After leaving Parliament in 2007, Don returned to business, assuming directorships at a number of New Zealand companies - over time these included ANZ National Bank and Transpower.Â He was appointed an Adjunct Professor in the Faculty of Law and Management at La Trobe University in Melbourne for a period of threeÂ yearsÂ the same year, and an Adjunct Professor of Banking in the Business School at AUT University in Auckland in 2008. Following Don's re-entry to politics as ACT Party Leader in 2011, he resigned most of his other activities in order to focus on politics, although he remains a Trustee of the Plunket Foundation.
As part of the Confidence and Supply agreement between the National and ACT parties reached immediately after the 2008 election, the John Key-led Government committed to closing the income gap with Australia by 2025 and to establishing an advisory group both to report annually on progress towards achieving that goal and to make recommendations about how best to achieve it. As a result, the 2025 Taskforce was set up by Government in July 2009, which Don was appointed to chair. The New Zealand Government wound up the 2025 Taskforce in May 2011, following Don's re-entry to politics as ACT Party Leader.
The Taskforce was tasked with investigating the reasons for the recent decline in New Zealandâ€™s productivity performance, to identify superior institutions and policies in Australia and other more successful countries, and to make recommendations on the steps needed for New Zealand to achieve Australian living standards by 2025. The Taskforce's first report, Answering the $64,000 Question: Closing the Income Gap with Australia by 2025, released on 30 November 2009 can also be downloaded by following this link. The Taskforce's second report, Focusing on Growth, was released on 3 November 2010 and can be downloaded by following this link. More information about the Taskforce can be found on the Treasury website.
This page lists some of Don's major speeches and articles (including his activity as Chair of the 2025 Taskforce) between leaving Parliament in 2007 and re-entering politics as ACT Party Leader.
Milton Friedman discusses Don Brash's contribution to lowering inflation worldwide
Don interviewed on 13 April 2011 by Lindsay Perigo on his performance as Leader of the National Party and his possible involvement in a new political party, for Stratos TV, broadcast on 21 April 2011.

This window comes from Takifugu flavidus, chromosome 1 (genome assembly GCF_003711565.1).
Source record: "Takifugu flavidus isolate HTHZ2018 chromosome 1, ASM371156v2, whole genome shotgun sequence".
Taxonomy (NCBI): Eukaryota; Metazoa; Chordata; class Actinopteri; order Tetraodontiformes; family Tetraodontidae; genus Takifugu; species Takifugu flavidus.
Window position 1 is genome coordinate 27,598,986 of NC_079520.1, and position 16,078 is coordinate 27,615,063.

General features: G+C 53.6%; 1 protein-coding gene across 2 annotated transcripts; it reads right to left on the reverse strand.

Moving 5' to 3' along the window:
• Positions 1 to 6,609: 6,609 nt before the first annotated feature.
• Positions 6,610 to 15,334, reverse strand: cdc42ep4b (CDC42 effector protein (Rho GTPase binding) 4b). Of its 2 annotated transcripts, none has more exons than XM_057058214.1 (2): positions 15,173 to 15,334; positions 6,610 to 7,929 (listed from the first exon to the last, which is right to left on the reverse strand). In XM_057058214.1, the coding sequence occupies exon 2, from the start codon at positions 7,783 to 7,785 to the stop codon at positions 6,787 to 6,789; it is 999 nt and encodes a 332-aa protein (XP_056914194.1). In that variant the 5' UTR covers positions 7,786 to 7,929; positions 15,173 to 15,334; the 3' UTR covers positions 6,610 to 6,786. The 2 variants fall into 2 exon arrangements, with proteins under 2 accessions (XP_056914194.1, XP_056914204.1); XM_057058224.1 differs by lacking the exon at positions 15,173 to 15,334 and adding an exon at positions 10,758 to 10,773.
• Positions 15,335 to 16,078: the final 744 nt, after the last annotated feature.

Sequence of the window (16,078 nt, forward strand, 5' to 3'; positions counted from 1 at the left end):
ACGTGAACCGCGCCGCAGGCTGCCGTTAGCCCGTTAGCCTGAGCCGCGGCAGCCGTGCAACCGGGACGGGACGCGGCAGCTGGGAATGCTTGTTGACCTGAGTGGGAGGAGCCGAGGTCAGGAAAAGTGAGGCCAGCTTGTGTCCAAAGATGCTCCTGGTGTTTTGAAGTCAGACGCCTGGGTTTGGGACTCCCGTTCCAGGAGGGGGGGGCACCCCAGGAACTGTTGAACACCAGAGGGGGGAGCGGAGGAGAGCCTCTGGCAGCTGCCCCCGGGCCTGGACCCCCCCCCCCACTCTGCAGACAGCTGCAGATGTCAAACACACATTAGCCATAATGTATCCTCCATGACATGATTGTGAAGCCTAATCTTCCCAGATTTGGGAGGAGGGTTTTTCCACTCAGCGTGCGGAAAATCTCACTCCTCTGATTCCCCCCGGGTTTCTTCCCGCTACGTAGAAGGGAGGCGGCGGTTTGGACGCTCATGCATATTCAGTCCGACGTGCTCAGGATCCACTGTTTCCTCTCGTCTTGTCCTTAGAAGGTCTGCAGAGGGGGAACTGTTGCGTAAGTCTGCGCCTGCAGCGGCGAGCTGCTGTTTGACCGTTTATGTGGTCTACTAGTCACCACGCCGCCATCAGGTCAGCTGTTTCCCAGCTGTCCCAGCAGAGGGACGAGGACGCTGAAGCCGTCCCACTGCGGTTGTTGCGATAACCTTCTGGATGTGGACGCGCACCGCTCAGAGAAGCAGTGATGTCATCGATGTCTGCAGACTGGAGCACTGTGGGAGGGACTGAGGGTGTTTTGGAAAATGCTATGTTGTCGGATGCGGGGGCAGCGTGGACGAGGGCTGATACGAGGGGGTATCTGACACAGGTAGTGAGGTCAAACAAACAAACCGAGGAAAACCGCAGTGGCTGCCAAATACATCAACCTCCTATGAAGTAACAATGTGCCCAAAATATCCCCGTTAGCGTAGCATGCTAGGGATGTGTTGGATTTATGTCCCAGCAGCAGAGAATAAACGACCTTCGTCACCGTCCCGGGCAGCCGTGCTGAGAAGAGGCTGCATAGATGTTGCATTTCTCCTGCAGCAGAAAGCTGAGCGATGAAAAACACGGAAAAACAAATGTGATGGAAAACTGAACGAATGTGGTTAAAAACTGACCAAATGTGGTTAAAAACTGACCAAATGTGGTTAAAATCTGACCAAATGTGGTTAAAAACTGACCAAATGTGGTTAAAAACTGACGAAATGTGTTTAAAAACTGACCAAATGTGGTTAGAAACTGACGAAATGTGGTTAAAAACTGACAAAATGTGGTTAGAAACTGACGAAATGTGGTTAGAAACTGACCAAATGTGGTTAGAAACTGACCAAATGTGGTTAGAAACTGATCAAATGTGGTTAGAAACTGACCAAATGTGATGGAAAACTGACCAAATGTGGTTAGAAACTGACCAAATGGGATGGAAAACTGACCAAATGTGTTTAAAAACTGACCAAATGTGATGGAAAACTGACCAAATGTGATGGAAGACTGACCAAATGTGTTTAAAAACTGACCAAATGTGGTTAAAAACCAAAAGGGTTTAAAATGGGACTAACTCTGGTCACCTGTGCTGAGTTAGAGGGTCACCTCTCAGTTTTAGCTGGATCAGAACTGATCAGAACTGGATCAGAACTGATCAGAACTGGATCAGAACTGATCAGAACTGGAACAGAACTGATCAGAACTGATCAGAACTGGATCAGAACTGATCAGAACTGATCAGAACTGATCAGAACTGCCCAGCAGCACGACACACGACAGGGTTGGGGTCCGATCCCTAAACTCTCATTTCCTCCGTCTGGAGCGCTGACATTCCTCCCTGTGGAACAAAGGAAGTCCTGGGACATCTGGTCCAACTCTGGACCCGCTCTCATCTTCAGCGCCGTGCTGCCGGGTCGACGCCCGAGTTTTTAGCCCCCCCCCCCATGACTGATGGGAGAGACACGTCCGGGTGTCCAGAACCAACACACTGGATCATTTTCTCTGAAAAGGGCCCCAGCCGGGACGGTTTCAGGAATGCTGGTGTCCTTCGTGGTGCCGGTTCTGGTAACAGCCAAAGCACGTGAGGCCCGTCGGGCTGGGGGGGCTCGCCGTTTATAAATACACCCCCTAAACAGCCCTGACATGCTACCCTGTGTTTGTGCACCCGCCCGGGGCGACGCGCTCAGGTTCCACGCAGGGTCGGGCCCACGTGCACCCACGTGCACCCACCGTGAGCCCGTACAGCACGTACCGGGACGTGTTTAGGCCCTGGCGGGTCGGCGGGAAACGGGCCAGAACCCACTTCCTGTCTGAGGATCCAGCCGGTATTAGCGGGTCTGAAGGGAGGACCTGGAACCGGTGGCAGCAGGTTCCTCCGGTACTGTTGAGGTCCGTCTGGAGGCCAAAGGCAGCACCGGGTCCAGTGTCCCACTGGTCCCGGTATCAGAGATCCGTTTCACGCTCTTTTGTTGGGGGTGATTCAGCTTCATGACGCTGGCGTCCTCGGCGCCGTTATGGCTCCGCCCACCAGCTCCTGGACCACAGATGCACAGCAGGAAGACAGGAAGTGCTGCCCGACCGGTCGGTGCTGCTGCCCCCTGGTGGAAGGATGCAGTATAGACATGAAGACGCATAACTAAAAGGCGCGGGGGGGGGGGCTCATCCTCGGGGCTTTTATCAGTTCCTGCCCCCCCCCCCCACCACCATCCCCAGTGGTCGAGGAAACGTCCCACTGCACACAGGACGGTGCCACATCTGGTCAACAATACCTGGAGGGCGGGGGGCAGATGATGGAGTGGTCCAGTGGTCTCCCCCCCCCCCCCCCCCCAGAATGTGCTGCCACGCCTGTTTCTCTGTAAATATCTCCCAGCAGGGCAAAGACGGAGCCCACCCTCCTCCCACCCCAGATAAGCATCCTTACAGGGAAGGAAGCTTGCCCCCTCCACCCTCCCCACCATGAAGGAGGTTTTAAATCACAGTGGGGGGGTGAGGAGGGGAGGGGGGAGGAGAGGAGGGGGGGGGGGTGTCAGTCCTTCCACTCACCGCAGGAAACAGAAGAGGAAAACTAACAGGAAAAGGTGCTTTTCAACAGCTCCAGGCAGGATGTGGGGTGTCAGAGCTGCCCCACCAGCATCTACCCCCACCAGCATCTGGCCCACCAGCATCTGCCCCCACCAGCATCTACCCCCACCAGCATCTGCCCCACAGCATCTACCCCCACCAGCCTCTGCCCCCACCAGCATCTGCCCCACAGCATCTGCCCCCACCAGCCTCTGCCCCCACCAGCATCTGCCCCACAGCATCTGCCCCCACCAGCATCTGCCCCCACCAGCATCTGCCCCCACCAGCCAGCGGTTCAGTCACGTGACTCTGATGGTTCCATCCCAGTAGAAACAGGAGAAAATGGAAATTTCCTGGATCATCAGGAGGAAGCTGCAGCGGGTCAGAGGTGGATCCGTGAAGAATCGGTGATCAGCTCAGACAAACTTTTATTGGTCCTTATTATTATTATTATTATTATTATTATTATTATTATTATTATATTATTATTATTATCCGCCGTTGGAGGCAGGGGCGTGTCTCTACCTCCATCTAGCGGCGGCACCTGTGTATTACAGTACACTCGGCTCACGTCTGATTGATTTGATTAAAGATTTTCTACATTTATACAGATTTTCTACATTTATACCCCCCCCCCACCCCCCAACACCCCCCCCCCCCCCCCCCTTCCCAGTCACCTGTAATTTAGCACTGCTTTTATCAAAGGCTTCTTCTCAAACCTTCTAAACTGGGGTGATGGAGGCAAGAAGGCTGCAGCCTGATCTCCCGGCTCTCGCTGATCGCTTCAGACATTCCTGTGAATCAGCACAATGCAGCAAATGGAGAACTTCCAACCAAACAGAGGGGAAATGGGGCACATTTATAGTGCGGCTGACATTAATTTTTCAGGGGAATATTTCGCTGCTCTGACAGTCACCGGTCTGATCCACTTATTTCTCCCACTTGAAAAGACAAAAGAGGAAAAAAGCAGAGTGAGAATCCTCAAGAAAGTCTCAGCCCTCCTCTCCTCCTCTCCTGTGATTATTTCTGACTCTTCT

Speech to the Auckland Rotary Club on 7 February 2011
An address to the Orewa branch of the New Zealand National Party
Keynote speech given at the opening of the Asian Business and Management Conference in Osaka, Japan, sponsored by the International Academic Forum
Notes for discussion at the Australian Conference of Economists on 27 September 2010
Can the New Zealand Superannuation scheme survive the ageing of New Zealand's population, and if not, what should be done about it? A speech given to the Asset Allocation Summit at the Hilton Hotel in Auckland
Notes for a talk at the Alamos Alliance, Mexico
Two months ago, the 2025 Task Force published its first report on how New Zealand could match Australia's living standards by 2025. It evoked a wide variety of reactions.
A reply to Brian Fallow in the "New Zealand Herald" of 10 December 2009, who argued that in the new global economy New Zealand suffers from some huge disadvantages
Don responds to Herald columnist Garth George's criticisms of the 2025 report on how NZ can catch up with Australia
The Taskforce's first report is available for download
Comments on the global financial crisis at Consilium, hosted by the Centre for Independent Studies in Coolum, Queensland
Speech given at the opening dinner of Consilium, hosted by the Centre for Independent Studies, in Coolum, Queensland
Speech at AUT University delivered soon after Donâ€™s appointment to chair the 2025 Taskforce
Speech to a luncheon hosted by the Institute of Economic Affairs in London
Speech to the Auckland Rotary Club on the economic challenges facing New Zealand
Letter to a friend who felt almost persuaded by Bryan Gould's arguments criticising economic orthodoxy